Tuesday, April 25, 2000

Tempers race over strip club

Biggest noise isn't coming from racetrack

By Patrick Crowley
The Cincinnati Enquirer

Sparta council member Ann Farrar, 22, sits in front of the Sparta Department Store, where she works.
(Jeff Swinger photo)
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        SPARTA, Ky. — Every day on his way to work, Warsaw, Ky., resident Dennis Cornelison drives past what he calls a pimple on the face of the countryside.

        Work for the Rev. Mr. Cornelison is the Sparta Baptist Church, where he serves as pastor. The blemish, he says, is Racers Pit Stop Bar and Grille, a combination restaurant and strip club set to open this week on a flat ridge just across Interstate 71 from the nearly finished $150 million Kentucky Speedway.

        “How would you like to drive past something like that every day?” the Rev. Mr. Cornelison asked about the club, not the speedway.

        “It's a big pimple on the face of the countryside, a nuclear waste dump. People in this community don't want an adult club.”

        For the past couple of years, residents here have wondered whether they should want the racetrack Jerry Carroll is building off Ky. 35.

        They wonder how it will affect life in this rural stretch. People know that crowds, attention and new businesses will become a part of life, and many seem prepared and willing to accept those changes.

        But they hadn't anticipated what came next, an adult club featuring topless dancers and the planned 20-room hotel being built next door to it.

        “I live less than 2 miles from the racetrack, and I don't have a problem with (the track),” said Bonnie Humphries, 31, a third-grade teacher.

        “But I do have a problem with a perversion like a strippers' club. What do I tell my students and my own children about what will go on up there? Nobody wants it that I've talked to.

        “It's immoral.”

        With a population of just 133, Sparta is one of the tiniest cities in one of Ken tucky's smallest counties.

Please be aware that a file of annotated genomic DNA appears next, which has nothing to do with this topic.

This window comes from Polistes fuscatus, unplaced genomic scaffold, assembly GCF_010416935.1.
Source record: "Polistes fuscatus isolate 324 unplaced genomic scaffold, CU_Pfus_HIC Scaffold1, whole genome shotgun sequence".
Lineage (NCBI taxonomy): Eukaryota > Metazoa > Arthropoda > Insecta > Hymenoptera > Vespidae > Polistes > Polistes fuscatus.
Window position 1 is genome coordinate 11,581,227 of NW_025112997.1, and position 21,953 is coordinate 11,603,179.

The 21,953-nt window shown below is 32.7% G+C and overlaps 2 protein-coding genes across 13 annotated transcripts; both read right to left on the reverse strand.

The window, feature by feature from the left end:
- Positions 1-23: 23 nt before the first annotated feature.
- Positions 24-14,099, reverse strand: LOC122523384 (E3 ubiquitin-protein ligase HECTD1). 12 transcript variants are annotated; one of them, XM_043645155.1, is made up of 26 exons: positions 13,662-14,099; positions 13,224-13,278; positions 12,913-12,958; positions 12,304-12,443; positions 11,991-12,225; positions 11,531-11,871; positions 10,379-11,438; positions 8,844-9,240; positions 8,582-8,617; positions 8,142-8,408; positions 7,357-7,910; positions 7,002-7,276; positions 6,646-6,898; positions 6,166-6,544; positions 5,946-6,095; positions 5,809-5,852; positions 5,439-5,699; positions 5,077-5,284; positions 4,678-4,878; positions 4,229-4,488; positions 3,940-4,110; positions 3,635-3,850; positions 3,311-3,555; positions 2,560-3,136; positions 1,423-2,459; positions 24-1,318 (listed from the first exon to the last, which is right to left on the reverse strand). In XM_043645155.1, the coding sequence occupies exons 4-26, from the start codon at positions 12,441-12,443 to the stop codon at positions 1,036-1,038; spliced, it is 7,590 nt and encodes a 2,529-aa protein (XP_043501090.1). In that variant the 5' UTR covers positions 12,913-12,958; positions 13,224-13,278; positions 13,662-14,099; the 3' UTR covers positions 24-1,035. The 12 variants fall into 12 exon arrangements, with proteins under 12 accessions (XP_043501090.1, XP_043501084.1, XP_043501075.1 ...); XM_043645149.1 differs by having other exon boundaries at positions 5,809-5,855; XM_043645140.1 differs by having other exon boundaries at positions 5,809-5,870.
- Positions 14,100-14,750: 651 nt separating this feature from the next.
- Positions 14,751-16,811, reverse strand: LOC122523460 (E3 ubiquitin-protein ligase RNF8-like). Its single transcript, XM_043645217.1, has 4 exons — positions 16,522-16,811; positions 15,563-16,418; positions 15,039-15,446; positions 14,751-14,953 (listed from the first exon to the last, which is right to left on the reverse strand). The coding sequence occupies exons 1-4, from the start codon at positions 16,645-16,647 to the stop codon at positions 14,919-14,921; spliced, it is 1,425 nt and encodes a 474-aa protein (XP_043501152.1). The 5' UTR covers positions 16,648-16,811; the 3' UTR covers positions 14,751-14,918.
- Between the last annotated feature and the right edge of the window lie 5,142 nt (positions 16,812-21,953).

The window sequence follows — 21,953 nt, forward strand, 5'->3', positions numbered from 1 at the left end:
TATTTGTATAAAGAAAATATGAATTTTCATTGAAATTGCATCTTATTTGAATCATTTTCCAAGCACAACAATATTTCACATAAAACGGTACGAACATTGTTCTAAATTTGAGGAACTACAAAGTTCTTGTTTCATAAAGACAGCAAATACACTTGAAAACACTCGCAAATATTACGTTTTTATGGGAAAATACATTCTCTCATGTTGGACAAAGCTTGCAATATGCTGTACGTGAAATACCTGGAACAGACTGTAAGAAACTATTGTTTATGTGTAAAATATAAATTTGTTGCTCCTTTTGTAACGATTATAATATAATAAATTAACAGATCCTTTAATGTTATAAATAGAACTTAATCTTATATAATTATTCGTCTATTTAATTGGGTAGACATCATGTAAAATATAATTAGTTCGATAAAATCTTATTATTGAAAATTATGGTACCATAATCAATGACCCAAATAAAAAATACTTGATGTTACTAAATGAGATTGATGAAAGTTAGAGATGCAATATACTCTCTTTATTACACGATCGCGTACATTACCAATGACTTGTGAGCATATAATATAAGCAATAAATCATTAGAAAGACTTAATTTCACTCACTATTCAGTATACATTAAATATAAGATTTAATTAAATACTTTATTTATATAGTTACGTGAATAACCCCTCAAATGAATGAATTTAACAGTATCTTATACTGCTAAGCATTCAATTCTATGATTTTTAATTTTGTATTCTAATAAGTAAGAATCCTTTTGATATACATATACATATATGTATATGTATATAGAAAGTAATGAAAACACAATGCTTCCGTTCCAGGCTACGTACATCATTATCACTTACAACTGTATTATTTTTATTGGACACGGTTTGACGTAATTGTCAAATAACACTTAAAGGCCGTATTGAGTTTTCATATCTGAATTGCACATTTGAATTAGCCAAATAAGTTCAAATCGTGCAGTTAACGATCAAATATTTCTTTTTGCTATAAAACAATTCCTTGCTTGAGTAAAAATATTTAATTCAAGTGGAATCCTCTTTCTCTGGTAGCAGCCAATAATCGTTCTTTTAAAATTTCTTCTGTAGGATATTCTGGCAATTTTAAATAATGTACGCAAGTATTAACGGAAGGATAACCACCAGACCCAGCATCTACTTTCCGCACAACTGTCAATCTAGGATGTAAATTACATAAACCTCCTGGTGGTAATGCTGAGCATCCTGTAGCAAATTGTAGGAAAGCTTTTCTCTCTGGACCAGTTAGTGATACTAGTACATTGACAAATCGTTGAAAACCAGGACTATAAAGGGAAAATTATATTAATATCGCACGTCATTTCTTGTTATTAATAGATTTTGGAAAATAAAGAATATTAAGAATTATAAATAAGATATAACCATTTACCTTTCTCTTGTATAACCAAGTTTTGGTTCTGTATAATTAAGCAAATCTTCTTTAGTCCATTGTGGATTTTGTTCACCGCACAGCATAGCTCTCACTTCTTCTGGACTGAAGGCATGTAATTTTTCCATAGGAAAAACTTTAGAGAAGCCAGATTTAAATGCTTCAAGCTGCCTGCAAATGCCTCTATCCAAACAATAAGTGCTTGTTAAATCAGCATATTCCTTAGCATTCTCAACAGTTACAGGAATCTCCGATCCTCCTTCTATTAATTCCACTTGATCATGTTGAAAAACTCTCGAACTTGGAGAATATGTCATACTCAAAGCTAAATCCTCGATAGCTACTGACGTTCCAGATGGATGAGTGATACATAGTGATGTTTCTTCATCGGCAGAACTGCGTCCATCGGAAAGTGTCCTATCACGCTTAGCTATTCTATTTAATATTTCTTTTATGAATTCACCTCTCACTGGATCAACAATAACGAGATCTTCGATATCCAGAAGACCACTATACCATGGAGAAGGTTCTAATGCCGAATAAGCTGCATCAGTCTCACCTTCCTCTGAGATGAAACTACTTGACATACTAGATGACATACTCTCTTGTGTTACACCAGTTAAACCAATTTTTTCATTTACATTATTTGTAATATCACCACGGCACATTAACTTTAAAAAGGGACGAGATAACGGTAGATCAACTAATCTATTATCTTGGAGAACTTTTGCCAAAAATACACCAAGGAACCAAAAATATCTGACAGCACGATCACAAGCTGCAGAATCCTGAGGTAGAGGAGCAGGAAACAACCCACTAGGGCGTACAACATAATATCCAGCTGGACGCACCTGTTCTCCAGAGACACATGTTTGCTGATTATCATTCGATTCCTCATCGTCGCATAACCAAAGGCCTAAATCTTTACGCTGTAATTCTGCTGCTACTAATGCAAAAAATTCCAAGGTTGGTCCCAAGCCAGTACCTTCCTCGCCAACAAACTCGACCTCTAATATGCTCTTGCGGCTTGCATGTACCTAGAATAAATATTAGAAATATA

About an hour southwest of Cincinnati, Sparta's downtown is a couple of blocks with two stores, a gas station, an antiques dealer, and a few other buildings. Nearby are some railroad tracks and the rolling farmland and hilltop views typical of rural Galla tin County.

        Until the speedway got special dispensation from the Kentucky General Assembly last year, it was illegal to sell hard liquor by the glass in Gallatin County.

        Except for the speedway, no one in Sparta can sell anything with alcohol in it on Sundays.

        Tom Handorf, who has operated Mr T's liquor store in nearby Warsaw for 25 years, hopes the new businesses don't change that.

        “No one knows for sure exactly what to expect when the track opens,” he said. “I hope we don't change too much. I like Warsaw and Gallatin County just the way it is.”

Manager Walter Brown inside the new club
(Patrick Reddy photo)
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        Some residents say they fear the club will attract crime, drugs and prostitution to Sparta, a town with just four police officers.

        They shouldn't worry, said Sparta Police Chief William Ping, whose office is practically next to the club.

        “We're right next door, and we're going to be watching it,” Chief Ping said last week.

        “If it is not operating as a reputable business, we'll shut it down. But I'm not that worried. I know the people involved, and they are good people who aren't going to do anything that breaks the law or makes trouble.”

        Bob Wallace, a Grant County businessman, owns the club and the adjacent hotel. He also owns Grant County Drugs in Dry Ridge, Ky.

        Mr. Wallace said he expects to draw bar patrons from the racetrack, the community, the Tristate region and from truckers traveling on I-71.

        “It's going to be reputable,” he said.

        The I—71 corridor between Cincinnati and Louisville is a busy trucking route. There are truck stops, restaurants and motels at other highway exits in Gallatin County, but none at Sparta.

        Though the 20-room hotel will be next to the strip club, none of the dancers will be allowed to stay there, said Walter Brown, who will manage the strip club.

        “We'll have one room allocated for a traveling entertainer, but it will be our policy that the other entertainers will not be allowed in the hotel building,” Mr. Brown said.

        Racers looks to be about the size of a family restaurant. The front half will be a restaurant and sports bar that will serve burgers, sandwiches and steaks. All ages will be welcome there.

        But through a separate entrance in the rear is the club where topless dancers will perform. A stage is surrounded by tables, and black couches line the walls in the rear of the room.